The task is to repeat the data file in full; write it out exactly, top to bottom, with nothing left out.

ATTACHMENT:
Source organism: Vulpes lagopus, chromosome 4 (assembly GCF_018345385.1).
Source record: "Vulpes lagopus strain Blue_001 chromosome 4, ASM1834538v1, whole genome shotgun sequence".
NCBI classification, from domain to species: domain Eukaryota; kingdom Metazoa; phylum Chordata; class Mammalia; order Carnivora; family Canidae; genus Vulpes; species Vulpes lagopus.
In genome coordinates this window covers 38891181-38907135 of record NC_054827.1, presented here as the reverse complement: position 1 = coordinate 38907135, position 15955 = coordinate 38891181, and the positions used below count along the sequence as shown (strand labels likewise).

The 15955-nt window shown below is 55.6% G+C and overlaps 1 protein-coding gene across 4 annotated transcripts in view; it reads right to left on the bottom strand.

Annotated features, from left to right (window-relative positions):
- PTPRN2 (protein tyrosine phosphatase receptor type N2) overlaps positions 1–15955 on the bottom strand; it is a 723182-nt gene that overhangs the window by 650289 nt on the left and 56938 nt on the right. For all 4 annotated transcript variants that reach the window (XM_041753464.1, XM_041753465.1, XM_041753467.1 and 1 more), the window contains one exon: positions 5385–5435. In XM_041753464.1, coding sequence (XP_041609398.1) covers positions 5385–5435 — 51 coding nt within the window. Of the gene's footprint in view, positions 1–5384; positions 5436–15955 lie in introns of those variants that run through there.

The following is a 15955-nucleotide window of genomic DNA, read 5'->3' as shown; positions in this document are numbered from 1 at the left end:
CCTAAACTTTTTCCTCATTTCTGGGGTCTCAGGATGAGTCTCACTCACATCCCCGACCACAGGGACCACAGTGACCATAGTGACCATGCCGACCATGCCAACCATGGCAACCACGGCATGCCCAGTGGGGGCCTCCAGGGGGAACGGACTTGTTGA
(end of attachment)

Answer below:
Source organism: Vulpes lagopus, chromosome 4 (assembly GCF_018345385.1).
Source record: "Vulpes lagopus strain Blue_001 chromosome 4, ASM1834538v1, whole genome shotgun sequence".
NCBI classification, from domain to species: domain Eukaryota; kingdom Metazoa; phylum Chordata; class Mammalia; order Carnivora; family Canidae; genus Vulpes; species Vulpes lagopus.
In genome coordinates this window covers 38891181-38907135 of record NC_054827.1, presented here as the reverse complement: position 1 = coordinate 38907135, position 15955 = coordinate 38891181, and the positions used below count along the sequence as shown (strand labels likewise).

The 15955-nt window shown below is 55.6% G+C and overlaps 1 protein-coding gene across 4 annotated transcripts in view; it reads right to left on the bottom strand.

Annotated features, from left to right (window-relative positions):
- PTPRN2 (protein tyrosine phosphatase receptor type N2) overlaps positions 1–15955 on the bottom strand; it is a 723182-nt gene that overhangs the window by 650289 nt on the left and 56938 nt on the right. For all 4 annotated transcript variants that reach the window (XM_041753464.1, XM_041753465.1, XM_041753467.1 and 1 more), the window contains one exon: positions 5385–5435. In XM_041753464.1, coding sequence (XP_041609398.1) covers positions 5385–5435 — 51 coding nt within the window. Of the gene's footprint in view, positions 1–5384; positions 5436–15955 lie in introns of those variants that run through there.

The following is a 15955-nucleotide window of genomic DNA, read 5'->3' as shown; positions in this document are numbered from 1 at the left end:
CCTAAACTTTTTCCTCATTTCTGGGGTCTCAGGATGAGTCTCACTCACATCCCCGACCACAGGGACCACAGTGACCATAGTGACCATGCCGACCATGCCAACCATGGCAACCACGGCATGCCCAGTGGGGGCCTCCAGGGGGAACGGACTTGTTGA